When America wakes up from the nightmare of the Donald Trump presidency — assuming we survive it, of course — we will be left with a country severely damaged by a president and a party who have no respect for democratic norms or American ideals.
There are many villains in this plot: Trump, Mike Pence, Mitch McConnell, Paul Ryan, Jeff Sessions, Tom Price, Betsy DeVos. The list goes on and on. But even when most of these people are but hideous footnotes, Trump will have long-lasting destructive power remaining in the courts.
While Trump and the Republicans like to call Democrats “obstructionists,” there’s really no comparison when it comes to the Republicans during Obama’s presidency. McConnell is the greatest obstructionist in history. After all, he stole a Supreme Court seat from Obama. This, of course, allowed Trump to appoint the right-wing Neil Gorsuch to the highest court in the land. And Supreme Court appointments are a lifetime gig. That means you get to be a Supreme Court judge until you die or retire, whichever comes first. Gorsuch is only 49. He’ll likely spend decades on the bench.
Of course, Supreme Court appointments aren’t the only lifetime gigs Trump gets to hand out. Due to McConnell’s unprecedented obstructionism, Obama wasn’t able to fill many federal judge vacancies. More than 100 empty seats awaited Trump when he took office. And Trump is wasting no time appointing right-wing conservatives to those seats.
According to Kyle Barry of the NAACP, the appointments “foretell a Trump-stacked judiciary that would clear the way for constitutionally suspect executive actions, shield corporate wrongdoers from accountability and imperil the civil rights of all Americans.”
It’s no surprise that Trump, unqualified and incompetent, would appoint judges who are completely unfit for the bench. Which makes the appointment of John Bush, a Kentucky lawyer and blogger whom Think Progress called “the Donald Trump of judges,” understandable, but no less inexcusable.
Bush, whom the Senate voted along party lines to confirm to a lifetime appointment on the Sixth Circuit Court of Appeals, is a longtime foe of LGBT people.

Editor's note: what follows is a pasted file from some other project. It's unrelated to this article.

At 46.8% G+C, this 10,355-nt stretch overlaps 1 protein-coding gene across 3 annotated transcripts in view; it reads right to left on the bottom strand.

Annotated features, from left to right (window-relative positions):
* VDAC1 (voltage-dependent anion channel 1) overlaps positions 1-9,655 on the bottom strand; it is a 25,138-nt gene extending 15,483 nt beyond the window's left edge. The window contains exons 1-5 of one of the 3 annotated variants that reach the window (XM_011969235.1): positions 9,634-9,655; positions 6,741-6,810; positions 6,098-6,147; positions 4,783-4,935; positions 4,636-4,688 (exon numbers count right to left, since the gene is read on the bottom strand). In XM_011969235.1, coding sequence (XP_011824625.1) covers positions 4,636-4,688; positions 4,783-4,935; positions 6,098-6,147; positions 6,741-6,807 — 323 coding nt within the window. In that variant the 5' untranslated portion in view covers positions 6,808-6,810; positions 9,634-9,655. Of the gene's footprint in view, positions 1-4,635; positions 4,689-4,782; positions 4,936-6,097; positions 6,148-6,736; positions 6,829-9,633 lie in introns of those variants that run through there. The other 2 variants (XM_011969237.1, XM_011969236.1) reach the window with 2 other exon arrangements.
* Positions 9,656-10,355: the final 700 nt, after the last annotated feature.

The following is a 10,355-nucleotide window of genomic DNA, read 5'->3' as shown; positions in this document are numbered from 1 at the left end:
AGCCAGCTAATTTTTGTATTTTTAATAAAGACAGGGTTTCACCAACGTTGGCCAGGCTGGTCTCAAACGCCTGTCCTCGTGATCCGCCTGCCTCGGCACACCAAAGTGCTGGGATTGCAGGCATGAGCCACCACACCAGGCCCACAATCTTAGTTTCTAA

And yet during his Senate hearing, Bush claimed that, gee, he hadn’t given much thought to Obergefell v. Hodges, the case that made marriage equality the law of the land. “I have not had occasion to study this decision of the Supreme Court in light of any methodology of constitutional interpretation,” he said.
Sure. I mean, Bush freaked out when the State Department under Hillary Clinton revised passport applications to include Parent 1 and Parent 2 instead of just Mother and Father (because, you know, same-sex couples who have children are a real thing) by bemoaning “the nanny state — more precisely, a nanny Secretary of State.” But I’m sure the marriage-equality decision wasn’t even on his radar.
He told the Senate that of course he’d uphold Obergefell, just like he’d uphold Roe v. Wade, even though he has compared abortion to slavery.
Twenty-seven LGBT-rights groups wrote a letter to senators asking them not to confirm Bush, stating: “Mr. Bush’s disparagement of decisions protecting the right of individuals to make highly personal decisions — including the right to engage in private, consensual adult relationships and the right to procreative freedom — reveals a hostility to well-established fundamental rights of liberty, privacy, autonomy and self-determination that have been the lynchpin of legal progress for LGBT people.”
And yet, Bush now has a lifetime appointment. Elections have far-reaching consequences. Next year is crucial. Vote.
D’Anne Witkowski is a poet, writer and comedian living in Michigan with her wife and son. She has been writing about LGBT politics for over a decade. Follow her on Twitter @MamaDWitkowski.